I simply can't see any way to regain our franchise as citizens without the institution of term limits. I tend to consider myself a "strict constitutionalist", and am loathe to inhibit the exercise of free expression; however, we've already opened that door with the adoption of the 22nd Amendment. The strict constitutionalist and annual reader of the Federalist Papers in me believes in the concept of the citizen/politician: serve your country and go back to your farm. Politics was once considered an unsavory arena and a less-than-admirable way to make one's way in the world; it has become the yellow brick road to riches.

None of this will change as long as the first order of business for newly-elected congresspeople is to begin raising money and preparing for re-election. Money directs the conversation, the legislation and the outcome. I have to believe that eliminating the financial pressure/inducement might allow good citizens to make decisions in the public interest. If a President may only serve two elected terms, how about a limit of one term for the Senate and two terms for the House? And no double-dipping! A wonderful congressperson could find myriad other ways to continue their service via some other meaningful avenue after reaching their limit in Congress...if they were truly interested in service.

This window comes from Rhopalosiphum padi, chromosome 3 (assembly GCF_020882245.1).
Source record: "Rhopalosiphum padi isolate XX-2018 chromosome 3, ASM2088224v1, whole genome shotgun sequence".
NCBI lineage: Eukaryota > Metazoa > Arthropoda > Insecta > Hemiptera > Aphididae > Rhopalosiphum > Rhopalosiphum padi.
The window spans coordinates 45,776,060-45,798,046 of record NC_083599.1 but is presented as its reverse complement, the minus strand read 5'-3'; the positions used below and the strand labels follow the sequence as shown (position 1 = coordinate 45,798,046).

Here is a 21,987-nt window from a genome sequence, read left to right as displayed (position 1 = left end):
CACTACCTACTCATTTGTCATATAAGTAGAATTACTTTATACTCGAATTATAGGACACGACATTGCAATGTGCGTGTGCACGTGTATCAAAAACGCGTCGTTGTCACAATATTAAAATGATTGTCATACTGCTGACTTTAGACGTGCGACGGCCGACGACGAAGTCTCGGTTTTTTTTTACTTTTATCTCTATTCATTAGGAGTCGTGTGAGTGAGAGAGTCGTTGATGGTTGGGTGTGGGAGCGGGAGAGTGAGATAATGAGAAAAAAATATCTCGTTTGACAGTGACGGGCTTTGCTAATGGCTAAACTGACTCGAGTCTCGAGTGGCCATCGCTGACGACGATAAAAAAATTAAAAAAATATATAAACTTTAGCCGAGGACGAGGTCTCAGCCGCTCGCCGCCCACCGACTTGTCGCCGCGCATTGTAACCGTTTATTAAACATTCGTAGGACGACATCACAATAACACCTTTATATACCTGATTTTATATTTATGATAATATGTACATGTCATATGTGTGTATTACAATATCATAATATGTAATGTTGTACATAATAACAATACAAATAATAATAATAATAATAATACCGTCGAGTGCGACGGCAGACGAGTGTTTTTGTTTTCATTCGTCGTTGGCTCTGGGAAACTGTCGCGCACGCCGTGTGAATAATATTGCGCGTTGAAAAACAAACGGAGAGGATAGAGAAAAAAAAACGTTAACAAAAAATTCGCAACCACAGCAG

A Wink's as Good as a Nod to a Blind Man

I've always considered myself to be a reasonably intelligent and informed individual. I've taken pride in the recognition that the things I don't know far outweigh the things I do know, and the never-ending desire to shift that balance. Shame on me, then, for not being conversant with something known as a 501(c)(4) organization (and thanks to the folks at United Republic for bringing the subject to my attention).

The IRS describes such an organization as "an organization (which) must not be organized for profit and must be operated exclusively to promote social welfare." The regulation does not actually define "social welfare"; it gives some examples of specific situations where an organization would or would not be in compliance. In essence, the regulation speaks more to what is NOT promoting social welfare, leaving an enormous chasm into which one could spin almost any definition of the term. The stipulation that such an organization "must operate primarily to further the common good and general welfare of the people of the community" is laughably vague and ripe for abuse.